As you can see, in our current setting, both fast and slow updates are coupled to each in the sense that the slow updates end up blocking the fast ones. Now, the reason this happens is because the default approach React uses for rendering in most situations, which also, for many UI frameworks, is the only approach available, is to render things synchronously. With synchronous rendering, once React starts rendering an update, it will run to completion, completely blocking the main thread until the render is finished. So, in practice, this means that no matter how long the render takes to complete, any user interaction that occurs during the render will have to wait for it, regardless of how fast or urgent responding to them would be.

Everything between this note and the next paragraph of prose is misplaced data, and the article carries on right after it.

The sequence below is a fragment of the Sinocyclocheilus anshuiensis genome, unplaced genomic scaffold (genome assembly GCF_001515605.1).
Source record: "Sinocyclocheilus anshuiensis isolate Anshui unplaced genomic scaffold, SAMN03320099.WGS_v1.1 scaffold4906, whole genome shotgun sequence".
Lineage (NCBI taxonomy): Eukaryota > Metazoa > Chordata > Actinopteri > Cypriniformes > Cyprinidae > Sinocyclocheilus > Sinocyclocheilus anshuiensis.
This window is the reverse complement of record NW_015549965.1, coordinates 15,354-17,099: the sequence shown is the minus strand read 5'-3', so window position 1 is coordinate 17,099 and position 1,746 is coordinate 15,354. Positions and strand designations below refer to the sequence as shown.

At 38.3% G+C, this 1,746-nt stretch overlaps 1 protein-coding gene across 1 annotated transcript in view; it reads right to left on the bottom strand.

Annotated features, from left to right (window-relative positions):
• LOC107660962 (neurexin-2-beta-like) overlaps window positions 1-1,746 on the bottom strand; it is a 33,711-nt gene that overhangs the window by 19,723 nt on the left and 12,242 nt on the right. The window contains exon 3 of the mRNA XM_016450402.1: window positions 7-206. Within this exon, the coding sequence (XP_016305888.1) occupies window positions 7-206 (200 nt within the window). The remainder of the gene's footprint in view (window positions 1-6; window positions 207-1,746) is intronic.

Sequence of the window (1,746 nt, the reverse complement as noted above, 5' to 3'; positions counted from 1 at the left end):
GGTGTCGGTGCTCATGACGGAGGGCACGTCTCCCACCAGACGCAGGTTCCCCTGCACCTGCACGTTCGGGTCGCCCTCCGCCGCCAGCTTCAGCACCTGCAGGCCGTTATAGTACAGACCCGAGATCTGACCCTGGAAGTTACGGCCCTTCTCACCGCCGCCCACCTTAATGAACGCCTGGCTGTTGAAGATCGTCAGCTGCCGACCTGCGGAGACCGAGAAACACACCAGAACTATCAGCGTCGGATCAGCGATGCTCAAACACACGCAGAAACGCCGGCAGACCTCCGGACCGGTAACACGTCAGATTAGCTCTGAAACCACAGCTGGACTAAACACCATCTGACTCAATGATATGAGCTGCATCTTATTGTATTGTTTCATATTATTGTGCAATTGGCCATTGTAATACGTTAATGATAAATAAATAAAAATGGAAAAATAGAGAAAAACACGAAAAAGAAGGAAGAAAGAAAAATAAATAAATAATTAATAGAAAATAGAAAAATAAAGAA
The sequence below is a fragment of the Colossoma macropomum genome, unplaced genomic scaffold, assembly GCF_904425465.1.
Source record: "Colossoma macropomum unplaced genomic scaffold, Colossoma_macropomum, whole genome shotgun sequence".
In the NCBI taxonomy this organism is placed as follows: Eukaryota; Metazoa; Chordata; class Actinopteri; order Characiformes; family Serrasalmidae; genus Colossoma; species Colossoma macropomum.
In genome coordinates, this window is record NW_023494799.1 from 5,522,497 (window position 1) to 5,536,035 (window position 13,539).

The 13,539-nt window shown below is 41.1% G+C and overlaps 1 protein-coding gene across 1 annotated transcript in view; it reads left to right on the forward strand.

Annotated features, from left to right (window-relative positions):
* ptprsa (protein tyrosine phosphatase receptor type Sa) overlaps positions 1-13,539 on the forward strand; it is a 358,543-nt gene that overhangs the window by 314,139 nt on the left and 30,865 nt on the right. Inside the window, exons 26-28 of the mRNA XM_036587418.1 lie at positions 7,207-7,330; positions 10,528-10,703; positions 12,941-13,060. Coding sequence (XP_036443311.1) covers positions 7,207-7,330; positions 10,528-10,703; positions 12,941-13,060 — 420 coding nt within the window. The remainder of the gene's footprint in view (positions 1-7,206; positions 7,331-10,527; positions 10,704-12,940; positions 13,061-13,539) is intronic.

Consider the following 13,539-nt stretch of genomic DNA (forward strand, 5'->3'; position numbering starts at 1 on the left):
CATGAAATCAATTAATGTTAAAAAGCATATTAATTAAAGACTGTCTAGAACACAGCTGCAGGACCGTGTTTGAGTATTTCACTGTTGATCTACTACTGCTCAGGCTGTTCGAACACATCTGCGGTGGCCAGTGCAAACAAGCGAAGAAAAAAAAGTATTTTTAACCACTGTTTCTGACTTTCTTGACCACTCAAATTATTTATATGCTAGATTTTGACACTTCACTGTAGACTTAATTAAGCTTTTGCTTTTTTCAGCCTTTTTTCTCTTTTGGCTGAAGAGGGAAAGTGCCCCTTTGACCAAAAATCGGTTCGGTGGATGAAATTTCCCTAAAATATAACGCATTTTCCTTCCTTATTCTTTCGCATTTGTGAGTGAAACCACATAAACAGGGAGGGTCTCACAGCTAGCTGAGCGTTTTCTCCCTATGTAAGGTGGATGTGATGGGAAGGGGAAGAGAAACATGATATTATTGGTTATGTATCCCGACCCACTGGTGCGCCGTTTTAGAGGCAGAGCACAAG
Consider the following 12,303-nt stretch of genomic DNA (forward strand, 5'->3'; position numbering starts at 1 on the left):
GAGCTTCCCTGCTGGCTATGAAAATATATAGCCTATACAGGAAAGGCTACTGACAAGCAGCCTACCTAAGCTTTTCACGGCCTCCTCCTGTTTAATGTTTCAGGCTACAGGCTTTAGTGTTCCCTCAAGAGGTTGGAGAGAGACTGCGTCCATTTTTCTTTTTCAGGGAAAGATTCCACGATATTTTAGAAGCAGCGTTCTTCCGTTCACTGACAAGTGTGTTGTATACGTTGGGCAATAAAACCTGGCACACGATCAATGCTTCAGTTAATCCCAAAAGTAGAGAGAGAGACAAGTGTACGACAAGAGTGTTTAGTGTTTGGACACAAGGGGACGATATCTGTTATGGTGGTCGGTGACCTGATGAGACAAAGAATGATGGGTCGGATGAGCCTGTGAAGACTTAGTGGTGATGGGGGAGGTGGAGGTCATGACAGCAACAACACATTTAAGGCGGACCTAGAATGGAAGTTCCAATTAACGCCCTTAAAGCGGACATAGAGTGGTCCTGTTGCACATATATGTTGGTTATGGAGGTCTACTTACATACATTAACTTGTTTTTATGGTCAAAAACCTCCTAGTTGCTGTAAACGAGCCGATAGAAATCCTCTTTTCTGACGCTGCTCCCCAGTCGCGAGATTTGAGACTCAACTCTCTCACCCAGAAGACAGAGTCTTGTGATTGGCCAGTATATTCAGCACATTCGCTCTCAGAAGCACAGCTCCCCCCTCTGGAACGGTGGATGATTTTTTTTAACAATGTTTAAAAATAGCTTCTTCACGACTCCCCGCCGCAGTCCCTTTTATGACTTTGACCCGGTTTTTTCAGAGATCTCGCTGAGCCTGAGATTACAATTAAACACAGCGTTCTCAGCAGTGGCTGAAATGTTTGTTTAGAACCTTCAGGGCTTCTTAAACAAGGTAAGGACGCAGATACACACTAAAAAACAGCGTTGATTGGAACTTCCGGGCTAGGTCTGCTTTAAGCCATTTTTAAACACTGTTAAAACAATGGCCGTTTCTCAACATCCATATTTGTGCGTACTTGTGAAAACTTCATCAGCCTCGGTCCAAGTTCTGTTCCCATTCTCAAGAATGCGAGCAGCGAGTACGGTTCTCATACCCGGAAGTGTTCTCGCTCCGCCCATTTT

Going back to the fast and slow updates, now, what if we could decouple them? What if there was a way to let each update be processed at its own pace? Enter concurrent react. Now, I want you guys to pay close attention to this next demo here because this is the same demo that we saw before, but now there's a twist. Instead of using synchronous rendering, we are using concurrent rendering. Notice that now, even though you're processing the very same slow update as before, it doesn't block the fast updates anymore. While the heavy computation is still running, we can now still interact with other parts of the UI and they remain responsive. Let's take a look at this demos profile. What we see here is the heavy task being processed. But now, instead of blocking the main thread, it is split into smaller chunks and this splitting into smaller chunks let us fit other work in between these chunks. Now, going forward, I will show you two more demos running with both synchronous and concurrent rendering so we can make some more comparisons. In this first demo, we have an example of a navigation where navigating to different pages by clicking on the sidebar takes a long time. When using synchronous rendering, the navigation blocks other interactions from being processed. So, not only we have to wait before we navigate to a different page, but also the sidebar sidebar's hover effect doesn't work. When using concurrent rendering now, which is what we're doing in the same example, but now with concurrent rendering, even though the navigation still takes a while to be processed, the sidebar is kept fully functional. And even if we change our minds halfway through a navigation, which is a pretty common thing for users to do, right, and we want to navigate to a different page instead, we can easily do so without having to wait for the previous navigations to complete, because concurrent React will abort previous in-used renders. In the second demo we have the classic huge list filtering example. And, of course, as the list has several items, re-rendering it is slow. So when we type we get this jank, you know, where the search bar freezes briefly. Now, in the second version with concurrent rendering, the search bar is kept fully responsive while the list is rendering. Which, I think you all are going to agree, it makes up for a much better user experience. Now, you might be wondering, like, how this all works, right? And we'll get to that right now.